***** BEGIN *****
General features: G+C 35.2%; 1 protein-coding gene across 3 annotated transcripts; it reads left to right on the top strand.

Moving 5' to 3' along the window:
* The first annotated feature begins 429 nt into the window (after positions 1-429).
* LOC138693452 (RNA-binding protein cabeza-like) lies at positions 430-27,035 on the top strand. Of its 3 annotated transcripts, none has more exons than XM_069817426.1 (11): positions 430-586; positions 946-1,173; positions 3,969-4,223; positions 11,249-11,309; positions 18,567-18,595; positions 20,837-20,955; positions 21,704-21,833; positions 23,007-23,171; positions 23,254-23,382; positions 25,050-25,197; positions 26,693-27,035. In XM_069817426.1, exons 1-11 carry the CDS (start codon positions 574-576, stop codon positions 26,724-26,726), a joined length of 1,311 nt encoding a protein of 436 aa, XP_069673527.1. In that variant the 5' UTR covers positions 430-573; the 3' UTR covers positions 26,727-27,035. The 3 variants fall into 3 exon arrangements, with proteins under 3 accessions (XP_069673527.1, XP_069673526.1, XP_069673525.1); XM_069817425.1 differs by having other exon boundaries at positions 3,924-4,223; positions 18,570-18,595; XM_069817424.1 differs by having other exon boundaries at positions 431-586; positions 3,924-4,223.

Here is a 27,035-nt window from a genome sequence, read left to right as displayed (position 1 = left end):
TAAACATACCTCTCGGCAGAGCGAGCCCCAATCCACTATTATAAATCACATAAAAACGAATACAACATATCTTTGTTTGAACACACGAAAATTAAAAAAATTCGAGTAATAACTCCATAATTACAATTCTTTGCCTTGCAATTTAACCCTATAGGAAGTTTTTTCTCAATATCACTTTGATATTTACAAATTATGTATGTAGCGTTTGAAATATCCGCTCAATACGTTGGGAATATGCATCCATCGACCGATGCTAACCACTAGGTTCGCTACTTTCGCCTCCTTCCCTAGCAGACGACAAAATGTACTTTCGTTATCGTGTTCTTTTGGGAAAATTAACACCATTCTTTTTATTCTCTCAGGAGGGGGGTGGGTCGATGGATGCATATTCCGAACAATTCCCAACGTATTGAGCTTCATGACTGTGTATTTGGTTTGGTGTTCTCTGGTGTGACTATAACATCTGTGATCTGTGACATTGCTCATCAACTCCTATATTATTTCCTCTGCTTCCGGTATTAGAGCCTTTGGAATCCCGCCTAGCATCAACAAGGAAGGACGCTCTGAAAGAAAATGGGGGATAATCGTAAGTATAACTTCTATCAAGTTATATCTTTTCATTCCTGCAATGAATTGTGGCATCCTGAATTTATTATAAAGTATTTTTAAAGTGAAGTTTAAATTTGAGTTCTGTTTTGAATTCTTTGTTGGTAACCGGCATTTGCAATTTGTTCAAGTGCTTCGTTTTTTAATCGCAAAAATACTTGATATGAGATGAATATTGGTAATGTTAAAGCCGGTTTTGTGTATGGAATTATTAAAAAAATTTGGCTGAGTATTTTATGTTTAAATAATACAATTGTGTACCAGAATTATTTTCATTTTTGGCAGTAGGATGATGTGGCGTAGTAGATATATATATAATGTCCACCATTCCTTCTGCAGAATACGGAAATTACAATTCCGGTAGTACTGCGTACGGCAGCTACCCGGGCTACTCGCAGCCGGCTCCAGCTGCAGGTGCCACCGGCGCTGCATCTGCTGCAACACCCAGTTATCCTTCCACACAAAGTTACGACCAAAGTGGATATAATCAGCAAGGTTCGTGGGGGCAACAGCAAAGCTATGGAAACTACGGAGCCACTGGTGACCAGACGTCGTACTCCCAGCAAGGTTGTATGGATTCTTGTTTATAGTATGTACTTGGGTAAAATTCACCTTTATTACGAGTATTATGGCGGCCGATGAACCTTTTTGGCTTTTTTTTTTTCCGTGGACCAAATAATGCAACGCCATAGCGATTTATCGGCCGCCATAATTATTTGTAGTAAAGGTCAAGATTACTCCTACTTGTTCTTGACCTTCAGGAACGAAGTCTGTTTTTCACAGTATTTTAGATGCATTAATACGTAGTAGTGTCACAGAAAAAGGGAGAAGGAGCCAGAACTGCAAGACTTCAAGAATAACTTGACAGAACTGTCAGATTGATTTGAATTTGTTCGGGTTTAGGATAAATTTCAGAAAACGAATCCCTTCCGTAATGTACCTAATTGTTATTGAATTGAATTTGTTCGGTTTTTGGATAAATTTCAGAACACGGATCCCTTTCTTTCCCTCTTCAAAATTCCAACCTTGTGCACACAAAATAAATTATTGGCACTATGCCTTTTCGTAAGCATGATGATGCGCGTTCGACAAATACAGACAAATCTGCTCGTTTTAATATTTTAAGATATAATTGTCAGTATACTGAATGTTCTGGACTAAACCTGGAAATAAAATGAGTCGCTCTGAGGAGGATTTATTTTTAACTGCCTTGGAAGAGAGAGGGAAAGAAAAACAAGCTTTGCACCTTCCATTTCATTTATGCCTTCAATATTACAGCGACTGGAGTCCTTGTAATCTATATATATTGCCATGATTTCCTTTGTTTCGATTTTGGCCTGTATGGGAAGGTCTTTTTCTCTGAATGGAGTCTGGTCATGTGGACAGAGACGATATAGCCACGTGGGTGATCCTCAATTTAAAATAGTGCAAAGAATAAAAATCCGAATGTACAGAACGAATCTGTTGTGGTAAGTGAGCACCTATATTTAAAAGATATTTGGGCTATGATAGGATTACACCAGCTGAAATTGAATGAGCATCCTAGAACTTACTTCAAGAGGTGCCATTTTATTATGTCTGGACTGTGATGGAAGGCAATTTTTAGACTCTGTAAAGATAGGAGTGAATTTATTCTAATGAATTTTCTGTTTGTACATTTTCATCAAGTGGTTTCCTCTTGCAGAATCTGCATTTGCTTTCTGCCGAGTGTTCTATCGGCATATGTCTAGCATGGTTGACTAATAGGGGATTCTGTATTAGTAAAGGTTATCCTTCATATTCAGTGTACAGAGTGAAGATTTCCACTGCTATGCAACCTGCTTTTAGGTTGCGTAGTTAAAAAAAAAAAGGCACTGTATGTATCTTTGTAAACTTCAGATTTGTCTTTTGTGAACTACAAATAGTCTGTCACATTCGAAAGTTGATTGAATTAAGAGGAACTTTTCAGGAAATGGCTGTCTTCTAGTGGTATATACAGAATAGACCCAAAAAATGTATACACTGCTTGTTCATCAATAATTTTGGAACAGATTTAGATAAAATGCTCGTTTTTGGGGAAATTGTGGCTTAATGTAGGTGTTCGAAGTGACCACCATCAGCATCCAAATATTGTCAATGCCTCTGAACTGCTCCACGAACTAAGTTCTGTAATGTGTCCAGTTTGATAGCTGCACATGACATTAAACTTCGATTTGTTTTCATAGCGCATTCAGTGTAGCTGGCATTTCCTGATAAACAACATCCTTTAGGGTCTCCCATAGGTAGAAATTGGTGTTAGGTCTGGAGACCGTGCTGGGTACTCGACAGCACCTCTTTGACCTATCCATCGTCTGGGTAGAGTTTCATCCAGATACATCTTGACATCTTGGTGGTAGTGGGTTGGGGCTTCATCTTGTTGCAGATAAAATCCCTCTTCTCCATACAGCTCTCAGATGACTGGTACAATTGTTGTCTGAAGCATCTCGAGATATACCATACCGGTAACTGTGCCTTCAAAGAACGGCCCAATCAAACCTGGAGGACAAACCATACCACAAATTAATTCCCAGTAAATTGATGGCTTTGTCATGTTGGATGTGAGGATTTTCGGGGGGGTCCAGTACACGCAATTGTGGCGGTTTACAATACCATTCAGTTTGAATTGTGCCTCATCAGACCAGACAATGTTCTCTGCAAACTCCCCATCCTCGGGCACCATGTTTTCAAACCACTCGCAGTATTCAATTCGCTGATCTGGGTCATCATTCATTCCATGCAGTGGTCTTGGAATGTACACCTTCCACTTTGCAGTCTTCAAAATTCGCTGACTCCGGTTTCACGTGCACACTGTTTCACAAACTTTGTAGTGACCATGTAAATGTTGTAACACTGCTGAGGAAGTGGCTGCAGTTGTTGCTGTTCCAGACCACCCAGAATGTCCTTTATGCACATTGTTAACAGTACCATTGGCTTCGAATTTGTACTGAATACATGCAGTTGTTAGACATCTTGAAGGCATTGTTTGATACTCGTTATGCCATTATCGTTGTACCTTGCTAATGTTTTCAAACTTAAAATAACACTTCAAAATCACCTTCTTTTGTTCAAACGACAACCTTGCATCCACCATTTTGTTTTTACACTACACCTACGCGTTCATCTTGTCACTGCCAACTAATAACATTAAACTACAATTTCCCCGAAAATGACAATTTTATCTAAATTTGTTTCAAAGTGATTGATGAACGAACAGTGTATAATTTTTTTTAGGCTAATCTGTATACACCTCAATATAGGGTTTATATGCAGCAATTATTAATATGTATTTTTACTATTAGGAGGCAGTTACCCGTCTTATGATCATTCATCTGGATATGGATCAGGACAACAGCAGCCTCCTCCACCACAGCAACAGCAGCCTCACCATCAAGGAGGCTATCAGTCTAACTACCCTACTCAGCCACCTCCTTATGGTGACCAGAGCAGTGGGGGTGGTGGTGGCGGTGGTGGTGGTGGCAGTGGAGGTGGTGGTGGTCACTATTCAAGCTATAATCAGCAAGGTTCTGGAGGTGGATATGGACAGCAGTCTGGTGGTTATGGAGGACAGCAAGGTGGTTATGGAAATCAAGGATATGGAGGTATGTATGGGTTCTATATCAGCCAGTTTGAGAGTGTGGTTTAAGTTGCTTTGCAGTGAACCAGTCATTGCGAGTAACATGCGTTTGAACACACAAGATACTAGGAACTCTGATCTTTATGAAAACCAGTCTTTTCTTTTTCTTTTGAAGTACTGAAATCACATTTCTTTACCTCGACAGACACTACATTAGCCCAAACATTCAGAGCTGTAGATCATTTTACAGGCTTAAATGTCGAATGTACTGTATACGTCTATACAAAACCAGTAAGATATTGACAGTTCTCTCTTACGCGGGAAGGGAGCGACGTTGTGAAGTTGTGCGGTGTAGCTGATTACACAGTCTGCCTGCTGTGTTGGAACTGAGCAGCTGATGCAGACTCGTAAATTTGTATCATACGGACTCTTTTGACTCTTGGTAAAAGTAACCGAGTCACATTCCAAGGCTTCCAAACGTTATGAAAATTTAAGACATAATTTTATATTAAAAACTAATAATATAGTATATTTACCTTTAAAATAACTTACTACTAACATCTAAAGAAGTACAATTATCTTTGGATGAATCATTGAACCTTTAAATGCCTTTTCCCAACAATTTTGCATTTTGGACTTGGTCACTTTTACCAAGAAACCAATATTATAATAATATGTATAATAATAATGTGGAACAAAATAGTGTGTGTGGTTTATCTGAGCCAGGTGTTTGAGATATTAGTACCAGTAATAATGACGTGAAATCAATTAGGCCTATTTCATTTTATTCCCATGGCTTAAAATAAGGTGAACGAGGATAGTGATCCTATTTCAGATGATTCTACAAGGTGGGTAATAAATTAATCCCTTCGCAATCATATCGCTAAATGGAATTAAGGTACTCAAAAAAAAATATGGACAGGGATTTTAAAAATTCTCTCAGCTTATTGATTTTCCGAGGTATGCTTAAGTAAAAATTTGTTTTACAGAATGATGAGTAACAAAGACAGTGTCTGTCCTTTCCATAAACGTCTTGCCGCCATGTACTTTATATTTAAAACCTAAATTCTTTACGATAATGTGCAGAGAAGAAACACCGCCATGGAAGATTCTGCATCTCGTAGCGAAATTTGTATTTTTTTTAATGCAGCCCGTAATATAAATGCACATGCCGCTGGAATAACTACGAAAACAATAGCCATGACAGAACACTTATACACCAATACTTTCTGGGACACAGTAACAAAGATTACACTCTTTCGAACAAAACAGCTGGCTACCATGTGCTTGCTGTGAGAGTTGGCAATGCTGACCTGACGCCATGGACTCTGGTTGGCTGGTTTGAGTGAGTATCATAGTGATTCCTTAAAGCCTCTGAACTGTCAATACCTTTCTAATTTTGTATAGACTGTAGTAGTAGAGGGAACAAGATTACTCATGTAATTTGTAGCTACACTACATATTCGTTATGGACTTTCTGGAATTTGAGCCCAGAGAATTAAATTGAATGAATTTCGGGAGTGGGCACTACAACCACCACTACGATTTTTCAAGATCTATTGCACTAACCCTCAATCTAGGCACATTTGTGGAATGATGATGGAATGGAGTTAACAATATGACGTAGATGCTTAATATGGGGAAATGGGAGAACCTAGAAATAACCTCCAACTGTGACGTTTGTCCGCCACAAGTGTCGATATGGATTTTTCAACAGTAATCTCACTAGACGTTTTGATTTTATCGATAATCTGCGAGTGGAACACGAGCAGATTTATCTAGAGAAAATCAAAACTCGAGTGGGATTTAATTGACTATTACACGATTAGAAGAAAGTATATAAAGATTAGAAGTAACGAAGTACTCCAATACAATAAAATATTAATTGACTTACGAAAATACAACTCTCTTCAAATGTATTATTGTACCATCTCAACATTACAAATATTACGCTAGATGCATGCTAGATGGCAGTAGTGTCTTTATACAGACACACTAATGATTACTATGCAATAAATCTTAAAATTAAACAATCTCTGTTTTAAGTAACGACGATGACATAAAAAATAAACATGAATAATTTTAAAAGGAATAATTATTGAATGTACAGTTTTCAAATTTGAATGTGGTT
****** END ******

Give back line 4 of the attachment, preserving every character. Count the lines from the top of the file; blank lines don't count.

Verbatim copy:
* LOC138693452 (RNA-binding protein cabeza-like) lies at positions 430-27,035 on the top strand. Of its 3 annotated transcripts, none has more exons than XM_069817426.1 (11): positions 430-586; positions 946-1,173; positions 3,969-4,223; positions 11,249-11,309; positions 18,567-18,595; positions 20,837-20,955; positions 21,704-21,833; positions 23,007-23,171; positions 23,254-23,382; positions 25,050-25,197; positions 26,693-27,035. In XM_069817426.1, exons 1-11 carry the CDS (start codon positions 574-576, stop codon positions 26,724-26,726), a joined length of 1,311 nt encoding a protein of 436 aa, XP_069673527.1. In that variant the 5' UTR covers positions 430-573; the 3' UTR covers positions 26,727-27,035. The 3 variants fall into 3 exon arrangements, with proteins under 3 accessions (XP_069673527.1, XP_069673526.1, XP_069673525.1); XM_069817425.1 differs by having other exon boundaries at positions 3,924-4,223; positions 18,570-18,595; XM_069817424.1 differs by having other exon boundaries at positions 431-586; positions 3,924-4,223.